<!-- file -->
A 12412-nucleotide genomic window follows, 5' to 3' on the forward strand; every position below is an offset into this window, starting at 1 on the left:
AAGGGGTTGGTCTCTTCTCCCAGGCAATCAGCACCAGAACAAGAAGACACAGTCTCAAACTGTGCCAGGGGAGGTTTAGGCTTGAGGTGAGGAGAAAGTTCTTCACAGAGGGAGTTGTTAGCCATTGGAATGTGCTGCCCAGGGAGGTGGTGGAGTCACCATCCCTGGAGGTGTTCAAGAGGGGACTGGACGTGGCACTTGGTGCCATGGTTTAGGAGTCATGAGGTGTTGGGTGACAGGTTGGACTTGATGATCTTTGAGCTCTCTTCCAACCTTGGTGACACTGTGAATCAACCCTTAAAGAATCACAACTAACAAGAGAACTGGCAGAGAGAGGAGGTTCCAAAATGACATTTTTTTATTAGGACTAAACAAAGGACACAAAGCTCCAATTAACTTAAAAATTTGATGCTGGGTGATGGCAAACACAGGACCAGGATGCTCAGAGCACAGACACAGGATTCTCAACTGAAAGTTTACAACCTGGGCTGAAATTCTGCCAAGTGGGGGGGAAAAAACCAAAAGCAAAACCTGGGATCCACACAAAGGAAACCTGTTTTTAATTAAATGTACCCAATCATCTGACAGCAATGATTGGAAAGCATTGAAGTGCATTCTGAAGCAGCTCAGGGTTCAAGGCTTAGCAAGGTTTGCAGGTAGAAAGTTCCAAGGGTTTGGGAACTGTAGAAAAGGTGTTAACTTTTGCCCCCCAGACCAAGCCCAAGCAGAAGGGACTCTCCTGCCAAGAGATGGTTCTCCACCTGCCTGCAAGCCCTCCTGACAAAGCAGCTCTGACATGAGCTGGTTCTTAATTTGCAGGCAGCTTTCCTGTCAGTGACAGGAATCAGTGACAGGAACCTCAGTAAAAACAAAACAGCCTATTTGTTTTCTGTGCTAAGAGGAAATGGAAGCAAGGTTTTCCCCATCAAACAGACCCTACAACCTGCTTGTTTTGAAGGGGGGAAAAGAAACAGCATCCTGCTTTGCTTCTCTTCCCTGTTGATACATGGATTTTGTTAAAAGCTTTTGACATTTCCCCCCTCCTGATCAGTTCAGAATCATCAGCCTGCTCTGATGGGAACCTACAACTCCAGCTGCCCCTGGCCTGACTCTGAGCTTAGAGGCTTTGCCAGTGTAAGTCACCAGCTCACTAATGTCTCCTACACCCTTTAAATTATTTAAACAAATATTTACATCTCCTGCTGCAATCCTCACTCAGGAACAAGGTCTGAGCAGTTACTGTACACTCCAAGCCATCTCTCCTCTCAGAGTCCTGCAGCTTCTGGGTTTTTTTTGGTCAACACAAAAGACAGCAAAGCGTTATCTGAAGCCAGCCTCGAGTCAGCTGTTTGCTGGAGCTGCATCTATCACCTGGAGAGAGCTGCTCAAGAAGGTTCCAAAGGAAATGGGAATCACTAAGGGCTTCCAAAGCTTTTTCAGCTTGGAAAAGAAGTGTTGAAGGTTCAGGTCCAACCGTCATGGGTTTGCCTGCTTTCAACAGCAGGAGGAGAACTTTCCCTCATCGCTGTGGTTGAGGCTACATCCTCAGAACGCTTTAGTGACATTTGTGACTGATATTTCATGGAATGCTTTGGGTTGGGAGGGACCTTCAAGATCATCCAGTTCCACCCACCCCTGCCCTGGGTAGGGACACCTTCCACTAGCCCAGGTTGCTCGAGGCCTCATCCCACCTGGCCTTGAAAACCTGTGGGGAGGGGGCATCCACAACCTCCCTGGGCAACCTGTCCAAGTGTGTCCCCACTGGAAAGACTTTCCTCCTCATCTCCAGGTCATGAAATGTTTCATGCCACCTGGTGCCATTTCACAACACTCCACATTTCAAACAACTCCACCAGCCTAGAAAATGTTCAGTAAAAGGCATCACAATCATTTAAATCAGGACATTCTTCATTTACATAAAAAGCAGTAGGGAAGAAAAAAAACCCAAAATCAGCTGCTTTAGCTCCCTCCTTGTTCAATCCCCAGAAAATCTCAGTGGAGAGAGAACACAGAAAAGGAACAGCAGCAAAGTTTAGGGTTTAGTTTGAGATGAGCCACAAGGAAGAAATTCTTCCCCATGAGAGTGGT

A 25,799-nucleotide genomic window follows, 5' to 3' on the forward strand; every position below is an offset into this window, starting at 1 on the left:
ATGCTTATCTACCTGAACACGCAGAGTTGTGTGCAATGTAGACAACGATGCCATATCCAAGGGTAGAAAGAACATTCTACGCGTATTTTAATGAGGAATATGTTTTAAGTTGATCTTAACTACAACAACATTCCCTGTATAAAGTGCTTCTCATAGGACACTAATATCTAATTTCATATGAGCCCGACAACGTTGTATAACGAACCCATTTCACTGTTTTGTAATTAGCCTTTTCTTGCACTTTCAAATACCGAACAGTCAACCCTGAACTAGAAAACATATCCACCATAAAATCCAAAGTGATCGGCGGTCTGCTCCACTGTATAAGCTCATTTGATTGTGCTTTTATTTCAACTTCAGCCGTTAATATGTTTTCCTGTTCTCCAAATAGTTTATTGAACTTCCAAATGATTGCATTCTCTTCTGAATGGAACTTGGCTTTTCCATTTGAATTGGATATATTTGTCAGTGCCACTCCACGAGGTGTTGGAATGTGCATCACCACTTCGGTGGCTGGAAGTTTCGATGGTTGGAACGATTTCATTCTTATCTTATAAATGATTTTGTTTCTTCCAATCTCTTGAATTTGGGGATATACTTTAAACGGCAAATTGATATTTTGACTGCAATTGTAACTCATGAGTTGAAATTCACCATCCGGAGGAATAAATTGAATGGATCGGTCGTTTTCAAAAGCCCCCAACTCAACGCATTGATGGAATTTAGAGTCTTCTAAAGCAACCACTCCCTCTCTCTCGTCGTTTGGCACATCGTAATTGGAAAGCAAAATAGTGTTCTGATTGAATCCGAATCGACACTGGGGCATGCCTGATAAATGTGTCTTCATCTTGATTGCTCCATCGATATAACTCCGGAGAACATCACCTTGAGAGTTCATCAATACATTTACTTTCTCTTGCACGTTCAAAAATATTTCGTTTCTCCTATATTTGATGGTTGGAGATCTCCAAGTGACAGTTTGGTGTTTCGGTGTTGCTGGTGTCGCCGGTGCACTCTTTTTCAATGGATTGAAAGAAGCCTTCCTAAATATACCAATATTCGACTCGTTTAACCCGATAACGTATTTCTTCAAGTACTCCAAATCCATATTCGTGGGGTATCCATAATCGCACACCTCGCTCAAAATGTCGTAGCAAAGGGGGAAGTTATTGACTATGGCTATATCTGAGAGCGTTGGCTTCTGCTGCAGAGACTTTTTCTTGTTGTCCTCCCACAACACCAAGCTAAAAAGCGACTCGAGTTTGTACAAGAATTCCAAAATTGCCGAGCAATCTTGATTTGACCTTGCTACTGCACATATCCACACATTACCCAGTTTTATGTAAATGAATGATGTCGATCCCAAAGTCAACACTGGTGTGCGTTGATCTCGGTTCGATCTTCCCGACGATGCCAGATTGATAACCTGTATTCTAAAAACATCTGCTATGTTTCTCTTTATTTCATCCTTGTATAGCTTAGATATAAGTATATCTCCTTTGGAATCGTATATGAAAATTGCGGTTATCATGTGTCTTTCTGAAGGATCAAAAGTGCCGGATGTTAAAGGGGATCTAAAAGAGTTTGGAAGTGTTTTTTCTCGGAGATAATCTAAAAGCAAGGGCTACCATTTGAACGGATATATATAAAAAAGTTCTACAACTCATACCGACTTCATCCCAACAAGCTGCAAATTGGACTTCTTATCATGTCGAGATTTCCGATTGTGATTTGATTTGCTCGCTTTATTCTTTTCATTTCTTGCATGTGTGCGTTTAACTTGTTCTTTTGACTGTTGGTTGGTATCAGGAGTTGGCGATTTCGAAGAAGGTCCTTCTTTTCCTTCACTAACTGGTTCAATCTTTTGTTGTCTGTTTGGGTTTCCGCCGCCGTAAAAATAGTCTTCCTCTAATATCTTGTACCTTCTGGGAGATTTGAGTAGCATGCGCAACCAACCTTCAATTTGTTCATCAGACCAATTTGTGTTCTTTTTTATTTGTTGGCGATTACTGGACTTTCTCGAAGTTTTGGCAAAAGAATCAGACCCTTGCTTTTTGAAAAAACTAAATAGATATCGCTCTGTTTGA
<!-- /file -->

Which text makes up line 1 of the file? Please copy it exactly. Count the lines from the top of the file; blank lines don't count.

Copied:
A 12412-nucleotide genomic window follows, 5' to 3' on the forward strand; every position below is an offset into this window, starting at 1 on the left: